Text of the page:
Books are a uniquely portable magic. ~ Stephen King

Wednesday, July 28, 2010

For the Love of Chocolate: A Fairy Tale

In case you missed something:

For the Love of Chocolate Part I

It was last fall. It was one of those days folks describe as ‘crisp’, ‘brilliant’ and ‘delightful’. It was still warm, but the nip of autumn was present in the air. The sun was shining through the canopy of leaves that still protected our forest. The leaves had started changing colors and a few had even begun to fall.

The human hikers were out in full force and my friends and I were having a lot of fun. I was flying up to the tops of the trees then resting on the falling leaves as they floated freely to the ground. The elves and imps had to stay closer to the ground (no wings, as you know) so they were having a grand old time teasing the human hikers.

One group of hikers caught my attention in particular, because it was a family: a mom, a dad, and two young girls. We didn’t see many human children and we loved them – all of us did. About five or six fairies as well as a whole army of elves and imps followed them, engaging in a little mischief along the way, down the trail. The imps dropped off first, then the elves; soon my fairy friends were starting to drop off, too. I was getting tired, but I was willing to bet those human kids were getting tired, too, and I felt pretty sure that when they got tired there would be a rest and a snack.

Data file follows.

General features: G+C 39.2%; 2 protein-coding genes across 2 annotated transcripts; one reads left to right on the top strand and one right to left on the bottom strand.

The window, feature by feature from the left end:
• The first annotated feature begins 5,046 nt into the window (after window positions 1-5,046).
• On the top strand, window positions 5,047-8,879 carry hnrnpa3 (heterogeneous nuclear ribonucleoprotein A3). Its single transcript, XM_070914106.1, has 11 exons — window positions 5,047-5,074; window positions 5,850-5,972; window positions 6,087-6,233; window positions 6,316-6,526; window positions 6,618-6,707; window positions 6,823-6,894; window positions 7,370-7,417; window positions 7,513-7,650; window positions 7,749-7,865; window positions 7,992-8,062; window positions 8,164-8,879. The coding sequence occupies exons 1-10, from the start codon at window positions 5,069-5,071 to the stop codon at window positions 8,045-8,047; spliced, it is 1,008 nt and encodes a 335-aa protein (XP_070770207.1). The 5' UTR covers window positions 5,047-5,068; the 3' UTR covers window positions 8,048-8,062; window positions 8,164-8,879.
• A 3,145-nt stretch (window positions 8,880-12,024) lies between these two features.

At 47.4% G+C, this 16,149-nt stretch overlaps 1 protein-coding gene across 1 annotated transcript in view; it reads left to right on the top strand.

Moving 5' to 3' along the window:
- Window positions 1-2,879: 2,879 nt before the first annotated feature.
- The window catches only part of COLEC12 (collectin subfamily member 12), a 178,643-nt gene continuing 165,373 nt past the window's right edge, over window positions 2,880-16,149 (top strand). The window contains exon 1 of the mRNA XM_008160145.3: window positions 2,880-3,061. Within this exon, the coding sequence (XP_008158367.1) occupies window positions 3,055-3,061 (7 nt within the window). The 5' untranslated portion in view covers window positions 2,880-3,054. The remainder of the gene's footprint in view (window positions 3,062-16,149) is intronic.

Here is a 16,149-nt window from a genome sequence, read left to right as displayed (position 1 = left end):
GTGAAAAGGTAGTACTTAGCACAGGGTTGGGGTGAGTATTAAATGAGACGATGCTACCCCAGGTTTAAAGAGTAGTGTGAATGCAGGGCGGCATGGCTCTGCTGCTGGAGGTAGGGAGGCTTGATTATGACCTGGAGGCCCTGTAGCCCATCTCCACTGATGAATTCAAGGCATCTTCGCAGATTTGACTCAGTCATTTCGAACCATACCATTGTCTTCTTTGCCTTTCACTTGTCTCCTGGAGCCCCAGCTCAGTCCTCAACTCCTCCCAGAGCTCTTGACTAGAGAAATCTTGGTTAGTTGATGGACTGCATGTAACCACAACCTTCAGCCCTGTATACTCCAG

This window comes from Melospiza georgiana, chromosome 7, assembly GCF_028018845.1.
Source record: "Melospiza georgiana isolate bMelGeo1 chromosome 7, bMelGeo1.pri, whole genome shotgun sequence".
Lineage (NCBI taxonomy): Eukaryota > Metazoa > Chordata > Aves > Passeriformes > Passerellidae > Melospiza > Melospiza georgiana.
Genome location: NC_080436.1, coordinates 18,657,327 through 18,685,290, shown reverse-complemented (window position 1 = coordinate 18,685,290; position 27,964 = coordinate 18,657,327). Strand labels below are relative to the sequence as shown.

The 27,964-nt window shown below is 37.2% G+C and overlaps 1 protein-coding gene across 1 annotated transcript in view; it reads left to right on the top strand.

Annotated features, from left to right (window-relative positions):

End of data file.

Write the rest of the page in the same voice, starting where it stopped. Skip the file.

When they finally did stop, my friend Shari was the only one of the wood folk who was still with me. The human hikers sat on a fallen tree and opened their backpacks. They all took out their water bottles and took a long drink. The mother held the cool bottle first to one then to the other side of her face. She reached into her backpack and pulled out a candy bar for each of the children. They unwrapped them quickly while Shari and I looked at each other with anticipation. Flying unnoticed over the heads of the children, I raised my hand for a silent high five. Shari met it.

We watched the children eat, waiting for them to drop a single morsel. They didn’t. Shari wanted to give up and head for home, but I’d smelled chocolate and I wasn’t going to be content until I’d tasted some. I was getting really hungry, so I decided to go straight for the source. I knew it was dangerous, but I wasn’t thinking straight. I wanted chocolate.

I flew for the mother’s backpack.

Shari tried to stop me, but I flew right past her and straight into that pack. Oh, the smell in there! It was amazing! I recognized the scents of chocolate and peanut butter and raisins. I tried to find the source but it was dark in the backpack and I needed to rely on my nose rather than my eyes.

I heard Shari yell, “Joyce! Come on!” with a definite tone of desperation in her voice, but I ignored her. I’d honed in on a bag of chocolate covered peanuts that had not been carefully closed. I lifted one up. It was bigger than my head. I wasn’t sure I could fly with it, but I was sure I was going to try.

“JOYCE!” I heard again, just as the dim light around me turned to pitch black. I’d been trapped in the human mother’s backpack.

1 comment:

  1. Oh my...I get into trouble too for the love of chocolate.